The legal and cultural record of this period is fascinating and helps make this book important far beyond the Umatilla..Highly recommended.
Non-Indian and tribal scholars have created a work that is both accessible and on a firm foundation of scholarship, and it is well designed. The book is very successful in providing a tribal perspective on history and subjects addressed regularly by non-Indian authors. Anyone interested..will benefit from adding this book to his or her library.
(Oregon Historical Quarterly
The book is very nicely designed and should work very well in classrooms on the reservation and, one hopes, nearby..In most ways it is a model study..As Days Go By is essential reading for anyone interested in the American Indian communities of the Plateau culture area as well as for readers concerned with how those and similar communities should present their own story.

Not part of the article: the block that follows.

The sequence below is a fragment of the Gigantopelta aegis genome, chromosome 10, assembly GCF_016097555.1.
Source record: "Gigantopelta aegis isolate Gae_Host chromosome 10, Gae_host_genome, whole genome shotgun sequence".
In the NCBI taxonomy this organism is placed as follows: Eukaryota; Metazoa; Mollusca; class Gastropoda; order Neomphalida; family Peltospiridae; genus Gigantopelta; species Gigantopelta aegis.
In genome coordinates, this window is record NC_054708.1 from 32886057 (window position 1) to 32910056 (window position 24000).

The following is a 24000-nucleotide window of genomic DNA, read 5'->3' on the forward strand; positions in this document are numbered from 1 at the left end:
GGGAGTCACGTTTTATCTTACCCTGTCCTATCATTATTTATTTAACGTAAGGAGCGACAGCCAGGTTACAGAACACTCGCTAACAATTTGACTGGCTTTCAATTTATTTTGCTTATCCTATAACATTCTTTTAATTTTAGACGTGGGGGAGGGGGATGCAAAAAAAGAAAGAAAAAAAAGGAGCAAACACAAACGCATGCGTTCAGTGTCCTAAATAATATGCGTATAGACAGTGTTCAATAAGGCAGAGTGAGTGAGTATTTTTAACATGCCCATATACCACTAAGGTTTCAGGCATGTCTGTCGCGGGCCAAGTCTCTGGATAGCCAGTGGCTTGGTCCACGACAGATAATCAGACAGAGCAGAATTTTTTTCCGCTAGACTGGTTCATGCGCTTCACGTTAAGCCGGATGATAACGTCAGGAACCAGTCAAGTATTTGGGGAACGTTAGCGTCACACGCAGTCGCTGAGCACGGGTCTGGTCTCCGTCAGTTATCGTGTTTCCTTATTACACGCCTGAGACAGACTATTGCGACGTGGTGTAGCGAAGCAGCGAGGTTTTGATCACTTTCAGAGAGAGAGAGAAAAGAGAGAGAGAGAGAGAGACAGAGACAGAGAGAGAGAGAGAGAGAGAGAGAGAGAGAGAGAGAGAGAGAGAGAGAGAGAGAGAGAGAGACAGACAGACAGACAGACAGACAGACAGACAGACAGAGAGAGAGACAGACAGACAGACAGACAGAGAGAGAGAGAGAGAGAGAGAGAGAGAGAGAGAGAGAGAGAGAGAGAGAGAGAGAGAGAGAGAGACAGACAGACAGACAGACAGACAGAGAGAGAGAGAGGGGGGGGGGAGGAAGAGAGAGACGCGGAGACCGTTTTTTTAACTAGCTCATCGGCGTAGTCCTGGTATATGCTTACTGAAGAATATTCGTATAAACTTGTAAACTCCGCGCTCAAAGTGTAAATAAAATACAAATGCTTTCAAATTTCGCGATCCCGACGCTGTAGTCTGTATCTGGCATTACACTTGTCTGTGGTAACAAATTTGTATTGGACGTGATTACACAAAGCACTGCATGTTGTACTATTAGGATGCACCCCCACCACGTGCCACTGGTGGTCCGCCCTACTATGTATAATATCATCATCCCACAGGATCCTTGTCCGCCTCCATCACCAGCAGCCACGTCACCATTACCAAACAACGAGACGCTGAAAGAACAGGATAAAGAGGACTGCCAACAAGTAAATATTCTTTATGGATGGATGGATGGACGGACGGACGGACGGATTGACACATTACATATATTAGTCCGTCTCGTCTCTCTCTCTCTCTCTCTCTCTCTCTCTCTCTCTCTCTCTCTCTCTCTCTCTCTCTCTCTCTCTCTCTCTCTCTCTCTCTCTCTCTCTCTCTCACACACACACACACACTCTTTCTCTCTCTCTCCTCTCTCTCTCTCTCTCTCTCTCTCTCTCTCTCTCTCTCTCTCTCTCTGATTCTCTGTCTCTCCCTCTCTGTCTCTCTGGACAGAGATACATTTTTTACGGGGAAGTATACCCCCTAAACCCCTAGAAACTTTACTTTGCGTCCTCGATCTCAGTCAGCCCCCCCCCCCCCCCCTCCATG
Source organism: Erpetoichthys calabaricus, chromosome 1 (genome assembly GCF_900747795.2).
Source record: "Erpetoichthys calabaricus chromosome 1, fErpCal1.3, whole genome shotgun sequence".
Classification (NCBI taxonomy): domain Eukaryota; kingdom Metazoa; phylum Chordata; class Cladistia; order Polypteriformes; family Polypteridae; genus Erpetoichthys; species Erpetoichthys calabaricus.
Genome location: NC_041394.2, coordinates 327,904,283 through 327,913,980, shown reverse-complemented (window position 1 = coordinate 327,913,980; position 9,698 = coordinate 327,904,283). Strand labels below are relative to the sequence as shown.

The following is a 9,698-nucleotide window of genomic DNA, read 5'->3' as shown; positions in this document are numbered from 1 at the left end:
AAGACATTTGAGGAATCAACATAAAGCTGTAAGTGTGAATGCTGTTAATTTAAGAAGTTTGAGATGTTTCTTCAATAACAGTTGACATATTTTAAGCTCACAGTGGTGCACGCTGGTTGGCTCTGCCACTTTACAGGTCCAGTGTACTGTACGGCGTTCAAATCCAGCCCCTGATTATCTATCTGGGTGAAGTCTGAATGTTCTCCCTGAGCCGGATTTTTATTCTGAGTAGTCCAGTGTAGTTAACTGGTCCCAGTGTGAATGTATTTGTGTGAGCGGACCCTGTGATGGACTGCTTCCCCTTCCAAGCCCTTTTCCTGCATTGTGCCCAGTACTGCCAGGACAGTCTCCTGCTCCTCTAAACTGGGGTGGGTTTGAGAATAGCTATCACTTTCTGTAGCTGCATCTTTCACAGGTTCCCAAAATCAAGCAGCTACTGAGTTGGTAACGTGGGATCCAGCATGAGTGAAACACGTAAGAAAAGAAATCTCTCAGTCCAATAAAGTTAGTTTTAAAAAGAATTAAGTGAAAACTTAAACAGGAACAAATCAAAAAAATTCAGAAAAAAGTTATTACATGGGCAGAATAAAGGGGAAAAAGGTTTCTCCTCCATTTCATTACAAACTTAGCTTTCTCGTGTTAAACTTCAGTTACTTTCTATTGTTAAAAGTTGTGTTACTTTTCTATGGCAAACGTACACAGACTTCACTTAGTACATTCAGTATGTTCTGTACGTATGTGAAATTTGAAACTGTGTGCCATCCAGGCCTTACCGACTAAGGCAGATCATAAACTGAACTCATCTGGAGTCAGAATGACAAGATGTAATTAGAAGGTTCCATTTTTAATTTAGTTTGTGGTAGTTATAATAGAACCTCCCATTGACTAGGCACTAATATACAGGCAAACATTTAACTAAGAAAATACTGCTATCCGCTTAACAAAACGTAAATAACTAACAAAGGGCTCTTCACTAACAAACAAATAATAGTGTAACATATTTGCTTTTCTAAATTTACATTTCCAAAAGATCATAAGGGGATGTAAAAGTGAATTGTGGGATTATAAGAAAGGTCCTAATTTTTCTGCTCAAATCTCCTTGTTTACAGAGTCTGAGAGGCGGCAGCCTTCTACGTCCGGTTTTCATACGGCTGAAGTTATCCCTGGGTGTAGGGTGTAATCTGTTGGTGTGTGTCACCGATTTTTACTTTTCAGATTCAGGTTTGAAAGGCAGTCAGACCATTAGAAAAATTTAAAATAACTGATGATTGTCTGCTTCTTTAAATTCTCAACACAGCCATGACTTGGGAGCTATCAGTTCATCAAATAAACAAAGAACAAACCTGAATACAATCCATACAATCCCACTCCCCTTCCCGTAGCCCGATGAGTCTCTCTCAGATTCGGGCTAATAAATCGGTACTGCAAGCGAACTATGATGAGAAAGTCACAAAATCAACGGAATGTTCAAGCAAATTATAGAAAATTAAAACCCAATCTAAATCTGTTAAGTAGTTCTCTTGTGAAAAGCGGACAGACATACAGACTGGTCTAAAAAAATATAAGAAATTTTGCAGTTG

(Journal of Folklore Research
Editor Karson provides a rich collection of cultural information about the Cayuse, Umatilla, and Walla Walla tribes located in the Northwest United States. Twelve contributors to the work offer insight into the history of these Native American peoples from their point of view, an approach that sets this work apart from traditional approaches already available in print.
About the Author
Jennifer Karson is publications coordinator at the Tamastslikt Cultural Institute in Pendleton, Oregon, and is a doctoral candidate in social anthropology at the University of Texas at Austin.